It's estimated that Somali pirates took in about $60 million in ship ransoms last year. The exact amounts paid are rarely disclosed by the shipping companies, so estimates have to be made based on rumors and pirate chatter. Most of the ransom goes to middlemen and warlords, but there's enough to attract thousands of greedy and fearless men to the coastal villages where the pirate gangs are based.
The Transitional Government is openly complaining that only about $80 million, of the $250 million pledged by foreign donors, has been delivered. The foreign donor nations complain that too much of the aid money gets stolen, and insist on controls and auditing for money provided. The difficulty in doing that has slowed delivery of the aid money. International surveys show Somalia as the most corrupt nation in the world (Afghanistan is number 2).
Al Shabaab (with a few thousand gunmen) loudly announced that they had joined forces with the smaller (with a few hundred gunmen) Islamic radical group Ras Kamboni. Both groups also proclaimed that they were allied with al Qaeda and the worldwide Islamic revolution. This deal also included a peace deal within al Shabaab, in which members who were against involvement in international Islamic terrorism, either left the organization, or agreed to shut up about their opposition. Al Shabaab used terror and threats against dissident members in order to work out this deal. Al Shabaab wants to appear strong, because they are getting weaker. Many new recruits are coerced, with threats of being accused of heretical beliefs and punished if they do not join. Desertions are increasing, and the recent civil war within al Shabaab was simply another symptom of these problems.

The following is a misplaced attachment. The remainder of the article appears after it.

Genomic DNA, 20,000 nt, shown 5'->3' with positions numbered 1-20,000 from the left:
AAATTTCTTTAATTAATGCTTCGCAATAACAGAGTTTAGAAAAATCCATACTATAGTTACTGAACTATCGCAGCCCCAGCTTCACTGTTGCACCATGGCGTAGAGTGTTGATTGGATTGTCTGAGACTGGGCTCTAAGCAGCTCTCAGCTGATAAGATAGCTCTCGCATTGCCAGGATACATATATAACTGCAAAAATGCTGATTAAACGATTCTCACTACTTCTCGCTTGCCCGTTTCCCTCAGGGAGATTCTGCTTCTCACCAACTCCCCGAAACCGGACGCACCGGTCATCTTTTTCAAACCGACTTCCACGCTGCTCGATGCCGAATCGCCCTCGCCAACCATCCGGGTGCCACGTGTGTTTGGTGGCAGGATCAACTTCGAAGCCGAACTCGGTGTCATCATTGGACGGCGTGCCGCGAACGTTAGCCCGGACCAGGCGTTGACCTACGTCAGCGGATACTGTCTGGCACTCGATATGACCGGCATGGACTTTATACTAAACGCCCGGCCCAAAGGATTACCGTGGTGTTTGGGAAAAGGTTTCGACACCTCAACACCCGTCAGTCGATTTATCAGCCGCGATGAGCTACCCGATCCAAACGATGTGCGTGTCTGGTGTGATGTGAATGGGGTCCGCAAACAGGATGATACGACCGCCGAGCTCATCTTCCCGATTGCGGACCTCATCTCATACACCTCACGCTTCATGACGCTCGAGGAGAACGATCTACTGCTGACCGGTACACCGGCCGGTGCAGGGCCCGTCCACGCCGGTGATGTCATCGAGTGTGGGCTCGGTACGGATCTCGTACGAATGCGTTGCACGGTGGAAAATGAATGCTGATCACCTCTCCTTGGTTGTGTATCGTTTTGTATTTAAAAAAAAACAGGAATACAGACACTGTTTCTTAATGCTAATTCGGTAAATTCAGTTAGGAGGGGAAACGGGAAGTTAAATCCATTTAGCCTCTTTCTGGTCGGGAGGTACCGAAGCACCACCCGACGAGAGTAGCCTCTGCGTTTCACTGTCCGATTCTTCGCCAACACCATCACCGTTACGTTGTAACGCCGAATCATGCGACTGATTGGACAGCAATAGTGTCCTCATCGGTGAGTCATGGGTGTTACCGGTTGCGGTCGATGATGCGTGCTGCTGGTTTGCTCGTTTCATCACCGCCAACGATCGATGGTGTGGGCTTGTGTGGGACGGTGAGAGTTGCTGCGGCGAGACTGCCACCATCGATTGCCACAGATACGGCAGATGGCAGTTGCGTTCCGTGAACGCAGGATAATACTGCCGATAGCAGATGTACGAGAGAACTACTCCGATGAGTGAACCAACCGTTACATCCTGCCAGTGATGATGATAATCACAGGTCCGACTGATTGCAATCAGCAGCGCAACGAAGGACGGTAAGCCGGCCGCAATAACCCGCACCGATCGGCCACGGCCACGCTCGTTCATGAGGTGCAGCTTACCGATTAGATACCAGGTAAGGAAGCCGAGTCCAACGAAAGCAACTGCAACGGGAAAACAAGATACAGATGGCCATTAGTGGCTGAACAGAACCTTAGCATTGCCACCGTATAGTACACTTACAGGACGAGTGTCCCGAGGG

February 1, 2010: In Mogadishu, AU (African Union) peacekeepers and al Shabaab mortars exchanged fire, leaving at least twelve civilians dead, and dozens injured. Al Shabaab was using civilians as human shields.
January 30, 2010: The UN answered calls for sending UN peacekeepers to Somalia by insisting that this would only happen when there was peace in Somalia. This is in recognition of the fact that no countries are willing to send troops to fight in Somalia.
January 29, 2010: Al Shabaab launched attacks on AU peacekeepers in Mogadishu. One peacekeeper was wounded, but 19 al Shabaab fighters and civilians were killed.
January 28, 2010: Djibouti has agreed to send 450 peacekeeping troops to Mogadishu next month. The troops are being trained for Mogadishu conditions now. As a neighbor of Somalia, Djibouti has an interest in seeing things quiet down next door.
China has agreed to have its warships off Somalia join the international anti-piracy patrol (called CGPCS, or Contact Group of Piracy off the Coast of Somalia). This would mean China would eventually take a turn leading the flotilla. China has operated independently for over a year, seeking to safeguard only Chinese ships, and merely staying in touch with CGPCS. But this proved inefficient, and Chinese naval officers off Somalia asked their government for permission to join the international group. Meanwhile, the anti-piracy patrol has concluded that most of the ships being captured these days, are ignoring anti-piracy measures. Apparently about a quarter of the merchant ships moving through the Gulf of Aden are operating this way, and the pirates seek them out.
Al Shabaab has banned video games, which are very popular with adolescents (and played in small shops where one or two game consoles are set up for play by the hour.) All video games must be gone by the end of the month in al Shabaab controlled areas.
January 27, 2010: Fighting continues in central Somalia, with Hizbul Islam reuniting with al Shabaab to fight Sufi and clan militias.